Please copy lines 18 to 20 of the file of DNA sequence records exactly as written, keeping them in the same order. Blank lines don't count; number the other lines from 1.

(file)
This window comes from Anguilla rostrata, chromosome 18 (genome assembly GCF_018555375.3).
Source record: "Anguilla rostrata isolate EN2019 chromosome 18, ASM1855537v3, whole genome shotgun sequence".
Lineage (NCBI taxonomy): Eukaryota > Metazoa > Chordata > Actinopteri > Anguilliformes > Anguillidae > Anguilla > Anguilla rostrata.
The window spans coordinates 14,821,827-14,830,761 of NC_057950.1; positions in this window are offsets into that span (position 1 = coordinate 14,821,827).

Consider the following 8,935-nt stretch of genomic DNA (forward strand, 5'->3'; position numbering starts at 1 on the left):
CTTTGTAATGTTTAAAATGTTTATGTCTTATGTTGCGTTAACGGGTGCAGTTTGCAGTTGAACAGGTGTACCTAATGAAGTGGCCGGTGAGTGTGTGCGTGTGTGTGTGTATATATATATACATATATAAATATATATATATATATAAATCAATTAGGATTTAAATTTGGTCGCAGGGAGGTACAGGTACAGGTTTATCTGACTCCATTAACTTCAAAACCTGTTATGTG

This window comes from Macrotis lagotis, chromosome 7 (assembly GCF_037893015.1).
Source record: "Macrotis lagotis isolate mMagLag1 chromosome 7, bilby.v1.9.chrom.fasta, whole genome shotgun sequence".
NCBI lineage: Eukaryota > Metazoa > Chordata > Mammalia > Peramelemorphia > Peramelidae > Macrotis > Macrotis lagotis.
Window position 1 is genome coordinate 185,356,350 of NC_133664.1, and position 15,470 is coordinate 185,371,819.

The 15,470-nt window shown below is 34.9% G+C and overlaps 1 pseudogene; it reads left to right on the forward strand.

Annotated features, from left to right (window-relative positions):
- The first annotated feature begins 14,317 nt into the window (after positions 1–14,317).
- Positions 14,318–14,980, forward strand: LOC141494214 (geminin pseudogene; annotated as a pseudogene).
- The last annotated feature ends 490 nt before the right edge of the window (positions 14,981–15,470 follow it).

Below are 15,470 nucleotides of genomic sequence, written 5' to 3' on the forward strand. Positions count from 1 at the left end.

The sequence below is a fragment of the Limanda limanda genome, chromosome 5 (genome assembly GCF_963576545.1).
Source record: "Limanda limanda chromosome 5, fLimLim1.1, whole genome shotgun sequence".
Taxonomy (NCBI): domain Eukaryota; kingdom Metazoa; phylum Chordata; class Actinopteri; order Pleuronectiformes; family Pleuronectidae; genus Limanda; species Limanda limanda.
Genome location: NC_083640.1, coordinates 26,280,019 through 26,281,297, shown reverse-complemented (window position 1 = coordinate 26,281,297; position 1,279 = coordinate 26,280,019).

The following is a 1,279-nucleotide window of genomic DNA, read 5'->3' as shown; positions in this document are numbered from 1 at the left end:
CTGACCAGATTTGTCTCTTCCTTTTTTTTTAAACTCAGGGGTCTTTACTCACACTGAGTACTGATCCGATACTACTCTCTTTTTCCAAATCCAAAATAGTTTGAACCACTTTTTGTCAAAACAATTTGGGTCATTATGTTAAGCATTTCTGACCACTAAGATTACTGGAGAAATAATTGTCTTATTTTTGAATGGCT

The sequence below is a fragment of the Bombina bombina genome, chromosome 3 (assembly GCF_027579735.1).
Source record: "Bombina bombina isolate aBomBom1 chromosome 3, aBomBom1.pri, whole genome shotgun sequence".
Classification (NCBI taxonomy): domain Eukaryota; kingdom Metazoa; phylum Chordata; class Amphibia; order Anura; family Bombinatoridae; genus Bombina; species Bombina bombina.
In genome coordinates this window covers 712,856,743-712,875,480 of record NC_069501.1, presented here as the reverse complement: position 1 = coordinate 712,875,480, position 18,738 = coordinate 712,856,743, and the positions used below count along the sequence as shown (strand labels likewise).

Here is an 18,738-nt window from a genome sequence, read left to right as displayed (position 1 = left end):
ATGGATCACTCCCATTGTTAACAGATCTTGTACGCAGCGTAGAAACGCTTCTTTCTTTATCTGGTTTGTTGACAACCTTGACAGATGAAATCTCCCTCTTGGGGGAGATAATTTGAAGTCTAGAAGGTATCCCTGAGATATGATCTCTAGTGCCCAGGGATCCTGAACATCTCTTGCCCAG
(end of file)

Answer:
Source record: "Limanda limanda chromosome 5, fLimLim1.1, whole genome shotgun sequence".
Taxonomy (NCBI): domain Eukaryota; kingdom Metazoa; phylum Chordata; class Actinopteri; order Pleuronectiformes; family Pleuronectidae; genus Limanda; species Limanda limanda.
Genome location: NC_083640.1, coordinates 26,280,019 through 26,281,297, shown reverse-complemented (window position 1 = coordinate 26,281,297; position 1,279 = coordinate 26,280,019).